I used to love going to Bossa Nova Civic Club. It was old reliable as the place to get late-night crazy with my pals—the DJs were always great, the smoke machine pumping away, the crowd was hyped-up and hip (we’re not talking only new New York hip either, thankfully), and the booze flowed freely. Best of all, the price tag for a night at Bossa Nova is infinitely cheaper than going to any other club I can think of. That’s precisely what I liked about the place–it didn’t feel like a club, more a crazy dance party full of like-minded weirdos. Grit reigned over glamor. But then suddenly, it became a pain to get in. There was always an intimidating line and the cover charge was imposed earlier in the night. Both of which seem like minor obstacles that, like, I should have just gotten over in the interest of having a killer time. And suddenly this might start to sound like a tale of personal laziness or a case of slipping into boring adulthood. But turns out there are a reason those days are over, in keeping with the dramatically changing landscape of nightlife and the DIY scene over the past year. Two bloggers over at Under the Sound, Alden Wicker and Illich Mujica, spoke with John Barclay (owner of Bossa Nova and a guy who knows a thing or two about DIY) and found that the club ran into some serious trouble with the MARCH task force. During the Giuliani reign, the city saw a widespread crackdown on underground parties by the Quality of Life Task Force and eventually the Multi-Agency Response to Community Hotspots (MARCH), which, as the name implies, is a coordinated effort by the State Liquor Authority and the NYPD. Mayor Bloomberg continued the take down of DIY venues and after-hours spots. MARCH appearances would go and come back in waves, setting off renewed panic that underground nightlife was in danger of being squashed.
It’s reasonable to think some of this party pooping would fall by the wayside under de Blasio’s tenure, seeing as how he’s encouraged the NYPD to shift their focus away from going after marijuana users in the interest of devoting more attention to, you know, serious crime. But the threat is still real: DIY venue owners I spoke to recently said the number one reason they only hold weekend shows is to avoid the potential for getting shut down. There’s only so much the cops will turn a blind eye to and in light of sustained quality of life policing, cops could actually be stepping up their enforcement. Community members can lodge complaints, which MARCH then responds to.
In the case of Bossa Nova, it was media attention that brought the cops to Barclay’s doorstep. “We got a write up in the New York Times, and they showed up with a copy of the New York Times on their clipboard,” he told Under the Sound. “We didn’t really see that coming.” But with Bossa, it seems the MARCH responded without community outcry. “We have a pretty safe crowd overall,” Barclay said in the same interview. “We’ve never had any insurance claims, we’ve never had any real police incidents, no one has ever been hurt, no overdoses, no fires. Everything is up to code.” There have been no 311 complaints called in for Bossa’s address.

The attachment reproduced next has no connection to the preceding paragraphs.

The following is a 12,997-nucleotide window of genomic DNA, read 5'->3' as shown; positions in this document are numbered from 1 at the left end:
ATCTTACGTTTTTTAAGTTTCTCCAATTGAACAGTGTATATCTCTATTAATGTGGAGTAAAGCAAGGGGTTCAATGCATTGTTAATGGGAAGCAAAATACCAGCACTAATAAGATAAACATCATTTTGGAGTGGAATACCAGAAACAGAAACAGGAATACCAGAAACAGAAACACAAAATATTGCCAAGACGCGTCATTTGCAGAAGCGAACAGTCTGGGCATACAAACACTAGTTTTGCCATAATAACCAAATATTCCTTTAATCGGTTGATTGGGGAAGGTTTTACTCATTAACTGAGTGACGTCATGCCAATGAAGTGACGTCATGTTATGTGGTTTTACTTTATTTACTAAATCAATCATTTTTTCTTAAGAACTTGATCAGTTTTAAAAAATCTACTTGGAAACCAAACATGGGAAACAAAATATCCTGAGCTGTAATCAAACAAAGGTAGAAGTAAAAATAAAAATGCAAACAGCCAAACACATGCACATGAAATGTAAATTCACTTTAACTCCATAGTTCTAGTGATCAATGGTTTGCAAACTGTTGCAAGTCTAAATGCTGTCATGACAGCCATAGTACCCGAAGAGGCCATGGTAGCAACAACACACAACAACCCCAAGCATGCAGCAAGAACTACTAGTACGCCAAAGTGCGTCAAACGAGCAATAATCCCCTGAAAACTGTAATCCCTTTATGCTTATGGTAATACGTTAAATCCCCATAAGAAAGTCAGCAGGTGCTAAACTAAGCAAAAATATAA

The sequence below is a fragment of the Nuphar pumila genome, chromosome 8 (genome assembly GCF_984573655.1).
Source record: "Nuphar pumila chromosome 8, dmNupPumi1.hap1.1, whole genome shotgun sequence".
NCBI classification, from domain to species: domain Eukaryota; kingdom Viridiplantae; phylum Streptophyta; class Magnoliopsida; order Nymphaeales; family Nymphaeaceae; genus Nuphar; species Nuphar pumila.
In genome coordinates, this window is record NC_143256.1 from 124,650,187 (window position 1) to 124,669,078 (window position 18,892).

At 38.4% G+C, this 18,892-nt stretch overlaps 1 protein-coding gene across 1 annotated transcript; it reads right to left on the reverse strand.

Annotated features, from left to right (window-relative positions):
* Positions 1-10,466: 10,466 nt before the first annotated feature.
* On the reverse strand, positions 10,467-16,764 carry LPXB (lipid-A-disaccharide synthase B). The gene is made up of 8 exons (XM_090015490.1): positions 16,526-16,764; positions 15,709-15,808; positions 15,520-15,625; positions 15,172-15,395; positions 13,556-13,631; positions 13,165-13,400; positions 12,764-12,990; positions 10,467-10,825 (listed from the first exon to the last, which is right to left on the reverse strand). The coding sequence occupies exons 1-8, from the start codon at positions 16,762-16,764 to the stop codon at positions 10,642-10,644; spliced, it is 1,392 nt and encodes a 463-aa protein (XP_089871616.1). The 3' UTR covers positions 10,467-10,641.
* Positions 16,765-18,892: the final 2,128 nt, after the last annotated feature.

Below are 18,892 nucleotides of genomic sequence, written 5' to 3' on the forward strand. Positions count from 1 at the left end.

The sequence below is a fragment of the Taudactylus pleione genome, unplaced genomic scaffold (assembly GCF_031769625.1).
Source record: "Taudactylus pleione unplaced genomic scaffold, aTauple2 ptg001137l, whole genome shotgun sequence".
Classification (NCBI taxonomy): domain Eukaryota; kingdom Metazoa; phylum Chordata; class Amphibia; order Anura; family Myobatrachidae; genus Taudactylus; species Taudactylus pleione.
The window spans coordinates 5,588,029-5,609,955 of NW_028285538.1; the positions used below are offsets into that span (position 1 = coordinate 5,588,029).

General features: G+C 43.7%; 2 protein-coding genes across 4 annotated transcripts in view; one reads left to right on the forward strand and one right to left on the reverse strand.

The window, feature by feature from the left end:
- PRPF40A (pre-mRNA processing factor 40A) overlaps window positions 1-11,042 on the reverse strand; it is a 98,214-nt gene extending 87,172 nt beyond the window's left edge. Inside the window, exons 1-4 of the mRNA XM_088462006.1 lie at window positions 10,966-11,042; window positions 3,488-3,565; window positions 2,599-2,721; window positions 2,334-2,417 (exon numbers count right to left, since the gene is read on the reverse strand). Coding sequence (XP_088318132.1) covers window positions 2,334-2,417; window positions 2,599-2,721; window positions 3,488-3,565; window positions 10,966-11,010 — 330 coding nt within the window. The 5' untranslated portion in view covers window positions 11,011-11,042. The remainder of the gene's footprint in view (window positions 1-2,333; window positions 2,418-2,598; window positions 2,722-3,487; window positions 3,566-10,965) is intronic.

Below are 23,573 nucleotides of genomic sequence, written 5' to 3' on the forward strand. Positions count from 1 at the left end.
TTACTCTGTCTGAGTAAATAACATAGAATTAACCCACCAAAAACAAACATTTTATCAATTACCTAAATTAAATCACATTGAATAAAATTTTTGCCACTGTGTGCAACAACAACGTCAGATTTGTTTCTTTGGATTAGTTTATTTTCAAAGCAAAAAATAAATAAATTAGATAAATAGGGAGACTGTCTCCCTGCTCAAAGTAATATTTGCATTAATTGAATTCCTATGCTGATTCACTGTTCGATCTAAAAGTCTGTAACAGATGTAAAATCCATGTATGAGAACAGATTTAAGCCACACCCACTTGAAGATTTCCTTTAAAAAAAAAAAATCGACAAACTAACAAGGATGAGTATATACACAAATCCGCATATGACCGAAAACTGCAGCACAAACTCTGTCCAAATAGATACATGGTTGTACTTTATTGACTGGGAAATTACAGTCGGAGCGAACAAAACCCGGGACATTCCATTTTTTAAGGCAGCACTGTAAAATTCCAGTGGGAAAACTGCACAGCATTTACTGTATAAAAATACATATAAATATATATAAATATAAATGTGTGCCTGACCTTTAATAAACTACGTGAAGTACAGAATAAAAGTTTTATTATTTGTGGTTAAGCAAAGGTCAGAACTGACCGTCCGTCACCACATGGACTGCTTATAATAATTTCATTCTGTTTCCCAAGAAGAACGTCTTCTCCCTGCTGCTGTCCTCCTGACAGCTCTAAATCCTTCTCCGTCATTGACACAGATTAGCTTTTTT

Despite an otherwise clean record at the end of August, the club was handed a serious DOB violation—operation of a place of assembly without a certificate of occupancy. As the law is written, all Bossa has to do to make that violation go away is obtain a certificate. But apparently that’s not as easy as it sounds, considering the paperwork that has to be filed and the hefty fines the club has yet to pay off. According to DOB records, Bossa still owes the city $8,000. The long lines I kept seeing appeared for a reason—the club had to cut their capacity in half, to just 74 people. But things are looking up, a Facebook post shows the club received on “A” on their sanitary inspection.
Under the Sound contacted Barclay because of a rant he posted on Facebook, long after the MARCH raid, in which he called out “freeloaders.” He was clearly frustrated by a sense of entitlement some Bossa goers have feeling they deserve free drinks, free entrance. Barclay’s explanation? “My rant was aimed at people who won’t financially support a project that they emotionally support as a point of pride,” he said. Barclay also argued he’s underselling Bossa Nova, and that if people don’t come out and support the place by agreeing to pay their fair share, it might not survive. So if you’re still mourning the loss of all the great places that closed last year, consider drying your tears and open your eyes to what’s still around. I know I’ll be going back ASAP.